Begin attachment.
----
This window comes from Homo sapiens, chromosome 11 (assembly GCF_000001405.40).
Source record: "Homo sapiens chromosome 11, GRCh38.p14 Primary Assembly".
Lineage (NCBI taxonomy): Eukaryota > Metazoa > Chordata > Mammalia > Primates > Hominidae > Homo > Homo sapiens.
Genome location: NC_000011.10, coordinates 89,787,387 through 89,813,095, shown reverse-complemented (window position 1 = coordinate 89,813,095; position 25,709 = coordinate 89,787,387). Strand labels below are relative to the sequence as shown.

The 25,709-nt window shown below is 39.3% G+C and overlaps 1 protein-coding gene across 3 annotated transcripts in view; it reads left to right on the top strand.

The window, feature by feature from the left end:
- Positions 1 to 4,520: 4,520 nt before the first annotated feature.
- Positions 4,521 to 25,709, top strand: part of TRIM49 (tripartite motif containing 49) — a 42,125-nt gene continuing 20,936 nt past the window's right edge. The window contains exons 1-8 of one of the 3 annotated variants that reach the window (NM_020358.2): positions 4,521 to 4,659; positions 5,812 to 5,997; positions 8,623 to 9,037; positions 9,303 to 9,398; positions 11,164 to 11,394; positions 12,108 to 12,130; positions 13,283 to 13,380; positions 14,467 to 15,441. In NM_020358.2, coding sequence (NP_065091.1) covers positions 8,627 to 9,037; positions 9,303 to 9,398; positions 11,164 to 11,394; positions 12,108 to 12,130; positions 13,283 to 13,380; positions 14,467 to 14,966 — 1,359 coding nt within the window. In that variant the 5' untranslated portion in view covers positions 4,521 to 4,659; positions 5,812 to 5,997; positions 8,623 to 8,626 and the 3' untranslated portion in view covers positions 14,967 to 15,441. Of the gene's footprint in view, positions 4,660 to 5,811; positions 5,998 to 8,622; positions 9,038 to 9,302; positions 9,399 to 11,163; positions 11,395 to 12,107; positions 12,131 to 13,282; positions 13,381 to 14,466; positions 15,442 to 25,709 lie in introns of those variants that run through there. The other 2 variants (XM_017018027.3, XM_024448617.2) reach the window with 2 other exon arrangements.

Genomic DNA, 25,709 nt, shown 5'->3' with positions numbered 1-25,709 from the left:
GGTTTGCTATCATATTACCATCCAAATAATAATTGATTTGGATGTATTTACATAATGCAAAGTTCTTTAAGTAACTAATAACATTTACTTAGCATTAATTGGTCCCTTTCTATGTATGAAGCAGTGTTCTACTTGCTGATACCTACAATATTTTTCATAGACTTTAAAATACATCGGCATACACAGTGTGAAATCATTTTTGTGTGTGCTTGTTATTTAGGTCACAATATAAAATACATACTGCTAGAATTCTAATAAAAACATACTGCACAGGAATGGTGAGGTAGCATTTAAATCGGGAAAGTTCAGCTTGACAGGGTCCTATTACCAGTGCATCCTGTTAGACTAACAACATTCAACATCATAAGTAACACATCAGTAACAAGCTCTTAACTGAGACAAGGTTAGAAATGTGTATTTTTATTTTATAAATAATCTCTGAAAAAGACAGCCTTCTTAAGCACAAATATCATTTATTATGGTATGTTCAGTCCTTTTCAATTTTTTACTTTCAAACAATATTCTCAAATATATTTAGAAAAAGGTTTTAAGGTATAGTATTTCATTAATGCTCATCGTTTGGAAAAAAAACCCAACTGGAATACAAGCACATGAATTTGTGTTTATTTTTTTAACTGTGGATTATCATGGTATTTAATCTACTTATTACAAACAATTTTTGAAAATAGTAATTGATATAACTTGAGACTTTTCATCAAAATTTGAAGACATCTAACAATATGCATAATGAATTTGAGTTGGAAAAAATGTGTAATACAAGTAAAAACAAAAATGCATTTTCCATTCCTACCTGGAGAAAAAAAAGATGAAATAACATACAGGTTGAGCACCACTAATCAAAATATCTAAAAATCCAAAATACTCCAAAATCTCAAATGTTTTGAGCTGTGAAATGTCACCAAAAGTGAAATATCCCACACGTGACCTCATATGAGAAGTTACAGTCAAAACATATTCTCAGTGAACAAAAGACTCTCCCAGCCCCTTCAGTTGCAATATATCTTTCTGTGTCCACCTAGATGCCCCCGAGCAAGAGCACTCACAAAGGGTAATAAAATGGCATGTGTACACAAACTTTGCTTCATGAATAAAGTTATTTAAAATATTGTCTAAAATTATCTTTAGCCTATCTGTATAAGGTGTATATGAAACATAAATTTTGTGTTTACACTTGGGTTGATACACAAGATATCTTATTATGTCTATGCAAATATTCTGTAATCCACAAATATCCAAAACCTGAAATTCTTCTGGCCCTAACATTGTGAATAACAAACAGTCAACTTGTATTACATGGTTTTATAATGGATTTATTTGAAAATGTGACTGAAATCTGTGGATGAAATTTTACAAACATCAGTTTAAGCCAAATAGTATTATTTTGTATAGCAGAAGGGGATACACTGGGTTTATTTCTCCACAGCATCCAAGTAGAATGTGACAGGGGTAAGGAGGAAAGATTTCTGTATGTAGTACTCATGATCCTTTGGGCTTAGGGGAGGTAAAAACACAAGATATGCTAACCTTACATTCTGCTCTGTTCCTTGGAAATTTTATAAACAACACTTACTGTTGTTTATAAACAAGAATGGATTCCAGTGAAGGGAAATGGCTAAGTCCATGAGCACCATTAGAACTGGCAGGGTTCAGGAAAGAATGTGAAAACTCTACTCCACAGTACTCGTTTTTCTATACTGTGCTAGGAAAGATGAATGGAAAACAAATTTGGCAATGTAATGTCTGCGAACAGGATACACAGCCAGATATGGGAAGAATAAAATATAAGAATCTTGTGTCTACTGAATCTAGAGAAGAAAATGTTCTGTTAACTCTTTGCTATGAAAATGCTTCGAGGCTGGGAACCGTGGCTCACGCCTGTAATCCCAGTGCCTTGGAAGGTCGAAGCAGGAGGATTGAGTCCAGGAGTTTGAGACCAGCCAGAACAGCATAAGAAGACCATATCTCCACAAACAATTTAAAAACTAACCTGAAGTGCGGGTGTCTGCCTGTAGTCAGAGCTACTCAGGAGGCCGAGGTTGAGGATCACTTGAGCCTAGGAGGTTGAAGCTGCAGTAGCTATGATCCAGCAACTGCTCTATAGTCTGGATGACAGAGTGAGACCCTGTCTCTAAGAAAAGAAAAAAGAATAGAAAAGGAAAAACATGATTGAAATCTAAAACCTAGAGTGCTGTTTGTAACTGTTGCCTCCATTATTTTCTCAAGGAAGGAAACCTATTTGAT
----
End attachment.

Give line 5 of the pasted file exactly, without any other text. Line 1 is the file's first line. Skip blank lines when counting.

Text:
The 25,709-nt window shown below is 39.3% G+C and overlaps 1 protein-coding gene across 3 annotated transcripts in view; it reads left to right on the top strand.